Jan 17 2013 5:00am
The view from the holding cell wasn’t as blurry as it had been in the cafeteria, and Holston spent his final day in the silo puzzling over this. Could it be that the camera on that side was shielded against the toxic wind? Did each cleaner, condemned to death, put more care in preserving the view they’d enjoyed on their last day? Or was the extra effort a gift to the next cleaner, who would spend their final day in that same cell?
Holston preferred this last explanation. It made him think longingly of his wife. It reminded him why he was there, on the wrong side of those bars, and willingly.
As his thoughts drifted to Allison, he sat and stared out at the dead world some ancient peoples had left behind. It wasn’t the best view of the landscape around their buried bunker, but it wasn’t the worst, either. In the distance, low rolling hills stood a pretty shade of brown, like coffee mash with just the right amount of pig’s milk in it. The sky above the hills was the same dull grey of his childhood and his father’s childhood and his grandfather’s childhood. The only moving feature on the landscape was the clouds. They hung full and dark over the hills. They roamed free like the herded beasts from the picture books.
The view of the dead world filled up the entire wall of his cell, just like all the walls on the silo’s upper level, each one full of a different slice of the blurry and ever-blurrier wasteland beyond. Holston’s little piece of that view reached from the corner by his cot, up to the ceiling, to the other wall, and down to the toilet. And despite the soft blur – like oil rubbed on a lens – it looked like a scene one could stroll out into, like a gaping and inviting hole oddly positioned across from forbidding prison bars.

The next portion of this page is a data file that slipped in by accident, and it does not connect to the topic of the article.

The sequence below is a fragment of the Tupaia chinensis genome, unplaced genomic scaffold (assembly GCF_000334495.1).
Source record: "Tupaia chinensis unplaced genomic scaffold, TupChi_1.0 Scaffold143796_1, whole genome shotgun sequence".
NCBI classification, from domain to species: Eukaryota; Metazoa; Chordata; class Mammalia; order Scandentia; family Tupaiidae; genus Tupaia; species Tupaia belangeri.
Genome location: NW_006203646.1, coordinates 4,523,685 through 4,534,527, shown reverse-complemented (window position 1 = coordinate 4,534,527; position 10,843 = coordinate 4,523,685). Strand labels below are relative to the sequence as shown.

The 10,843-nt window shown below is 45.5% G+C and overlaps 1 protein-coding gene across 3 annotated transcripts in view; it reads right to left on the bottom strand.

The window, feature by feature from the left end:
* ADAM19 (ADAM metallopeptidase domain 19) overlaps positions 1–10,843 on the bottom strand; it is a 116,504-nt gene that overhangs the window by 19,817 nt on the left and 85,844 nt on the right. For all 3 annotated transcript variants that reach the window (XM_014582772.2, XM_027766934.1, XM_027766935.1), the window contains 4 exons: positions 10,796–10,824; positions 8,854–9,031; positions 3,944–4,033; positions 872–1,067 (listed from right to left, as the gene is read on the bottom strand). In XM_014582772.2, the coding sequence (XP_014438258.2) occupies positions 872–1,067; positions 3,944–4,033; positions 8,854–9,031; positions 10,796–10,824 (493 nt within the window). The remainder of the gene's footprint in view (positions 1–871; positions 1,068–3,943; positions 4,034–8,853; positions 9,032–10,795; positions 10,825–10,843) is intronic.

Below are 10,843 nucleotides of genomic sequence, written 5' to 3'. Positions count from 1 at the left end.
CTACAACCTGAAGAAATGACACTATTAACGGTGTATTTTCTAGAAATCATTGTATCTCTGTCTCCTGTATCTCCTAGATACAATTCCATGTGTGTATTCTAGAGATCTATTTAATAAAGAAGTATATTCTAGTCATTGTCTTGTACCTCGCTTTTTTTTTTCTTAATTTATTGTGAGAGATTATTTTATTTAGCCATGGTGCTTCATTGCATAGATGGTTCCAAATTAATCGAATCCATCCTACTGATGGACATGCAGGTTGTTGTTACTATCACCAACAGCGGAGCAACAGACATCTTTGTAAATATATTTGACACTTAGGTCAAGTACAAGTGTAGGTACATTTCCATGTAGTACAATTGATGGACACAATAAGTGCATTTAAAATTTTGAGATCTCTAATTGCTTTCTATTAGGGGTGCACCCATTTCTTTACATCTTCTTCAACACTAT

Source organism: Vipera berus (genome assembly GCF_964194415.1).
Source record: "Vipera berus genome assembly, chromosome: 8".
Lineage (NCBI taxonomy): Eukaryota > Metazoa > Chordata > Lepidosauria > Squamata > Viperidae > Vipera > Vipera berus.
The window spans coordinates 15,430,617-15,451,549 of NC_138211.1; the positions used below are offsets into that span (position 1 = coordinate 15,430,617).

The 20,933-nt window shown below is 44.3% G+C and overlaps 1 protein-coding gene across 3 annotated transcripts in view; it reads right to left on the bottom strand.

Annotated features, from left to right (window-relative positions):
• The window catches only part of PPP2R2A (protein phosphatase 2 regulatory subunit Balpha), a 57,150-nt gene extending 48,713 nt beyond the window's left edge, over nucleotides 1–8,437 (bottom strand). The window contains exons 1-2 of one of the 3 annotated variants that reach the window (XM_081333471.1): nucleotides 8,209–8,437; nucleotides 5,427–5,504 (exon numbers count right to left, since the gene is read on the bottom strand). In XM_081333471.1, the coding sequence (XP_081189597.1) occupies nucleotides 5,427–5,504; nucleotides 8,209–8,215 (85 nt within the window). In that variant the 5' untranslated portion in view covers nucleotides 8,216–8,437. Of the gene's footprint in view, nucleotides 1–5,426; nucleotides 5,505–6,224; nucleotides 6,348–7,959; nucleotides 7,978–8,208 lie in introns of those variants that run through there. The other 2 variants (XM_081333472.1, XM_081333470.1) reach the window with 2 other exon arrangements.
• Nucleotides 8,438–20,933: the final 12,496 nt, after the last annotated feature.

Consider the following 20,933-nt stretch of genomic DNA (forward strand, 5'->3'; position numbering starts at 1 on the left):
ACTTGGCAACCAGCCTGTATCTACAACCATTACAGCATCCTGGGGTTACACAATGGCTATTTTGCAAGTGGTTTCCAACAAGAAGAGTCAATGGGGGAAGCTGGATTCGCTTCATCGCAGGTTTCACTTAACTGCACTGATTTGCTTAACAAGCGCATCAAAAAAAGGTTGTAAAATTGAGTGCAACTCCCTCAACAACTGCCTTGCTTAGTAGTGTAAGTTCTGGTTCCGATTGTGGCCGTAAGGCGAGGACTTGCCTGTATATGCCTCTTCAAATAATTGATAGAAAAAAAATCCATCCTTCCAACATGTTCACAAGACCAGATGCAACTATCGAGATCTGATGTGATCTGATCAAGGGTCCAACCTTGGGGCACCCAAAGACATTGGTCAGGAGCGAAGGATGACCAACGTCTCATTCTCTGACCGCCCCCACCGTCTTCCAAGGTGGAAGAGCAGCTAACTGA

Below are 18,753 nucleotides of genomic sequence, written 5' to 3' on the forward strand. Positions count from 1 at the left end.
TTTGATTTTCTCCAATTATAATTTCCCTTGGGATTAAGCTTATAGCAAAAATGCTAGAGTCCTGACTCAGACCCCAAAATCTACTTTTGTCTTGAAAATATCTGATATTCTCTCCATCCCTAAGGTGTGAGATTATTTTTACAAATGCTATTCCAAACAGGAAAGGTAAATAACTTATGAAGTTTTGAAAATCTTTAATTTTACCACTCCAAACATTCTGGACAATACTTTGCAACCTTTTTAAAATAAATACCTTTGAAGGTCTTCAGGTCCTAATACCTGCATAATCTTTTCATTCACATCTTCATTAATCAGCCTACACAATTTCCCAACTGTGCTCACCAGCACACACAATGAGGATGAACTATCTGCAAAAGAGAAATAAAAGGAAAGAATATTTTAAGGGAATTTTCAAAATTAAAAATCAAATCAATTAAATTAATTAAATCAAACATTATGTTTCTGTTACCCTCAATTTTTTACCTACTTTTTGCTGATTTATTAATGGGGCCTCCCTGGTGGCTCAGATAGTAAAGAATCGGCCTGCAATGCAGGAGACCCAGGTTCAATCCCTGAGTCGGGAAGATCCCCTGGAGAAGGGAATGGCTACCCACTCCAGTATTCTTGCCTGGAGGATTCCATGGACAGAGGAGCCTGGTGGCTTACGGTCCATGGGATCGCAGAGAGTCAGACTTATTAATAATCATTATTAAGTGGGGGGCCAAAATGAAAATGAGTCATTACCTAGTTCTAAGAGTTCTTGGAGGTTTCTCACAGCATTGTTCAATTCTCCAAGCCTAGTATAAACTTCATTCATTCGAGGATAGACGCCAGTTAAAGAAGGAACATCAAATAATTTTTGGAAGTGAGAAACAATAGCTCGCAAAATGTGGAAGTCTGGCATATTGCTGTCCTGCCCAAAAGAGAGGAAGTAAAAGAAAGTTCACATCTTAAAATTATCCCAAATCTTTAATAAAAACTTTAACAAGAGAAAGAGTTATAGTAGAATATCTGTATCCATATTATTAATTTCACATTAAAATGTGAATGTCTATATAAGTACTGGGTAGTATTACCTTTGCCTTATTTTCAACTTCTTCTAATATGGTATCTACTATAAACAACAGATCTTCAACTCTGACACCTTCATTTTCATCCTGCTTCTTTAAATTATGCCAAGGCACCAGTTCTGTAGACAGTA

The illusion, however, convinced only from a distance. Leaning closer, Holston could see a handful of dead pixels on the massive display. They stood stark white against all the brown and grey hues. Shining with ferocious intensity, each pixel (Allison had called them ‘stuck’ pixels) was like a square window to some brighter place, a hole the width of a human hair that seemed to beckon towards some better reality. There were dozens of them, now that he looked closer. Holston wondered if anyone in the silo knew how to fix them, or if they had the tools required for such a delicate job. Were they dead for ever, like Allison? Would all of the pixels be dead eventually? Holston imagined a day when half of the pixels were stark white, and then generations later when only a few grey and brown ones remained, then a mere dozen, the world having flipped to a new state, the people of the silo thinking the outside world was on fire, the only true pixels now mistaken for malfunctioning ones.
Or was that what Holston and his people were doing even now?
Someone cleared their throat behind him. Holston turned and saw Mayor Jahns standing on the other side of the bars, her hands resting in the belly of her overalls. She nodded gravely towards the cot.
‘When the cell’s empty, at night when you and Deputy Marnes are off duty, I sometimes sit right there and enjoy that very view.’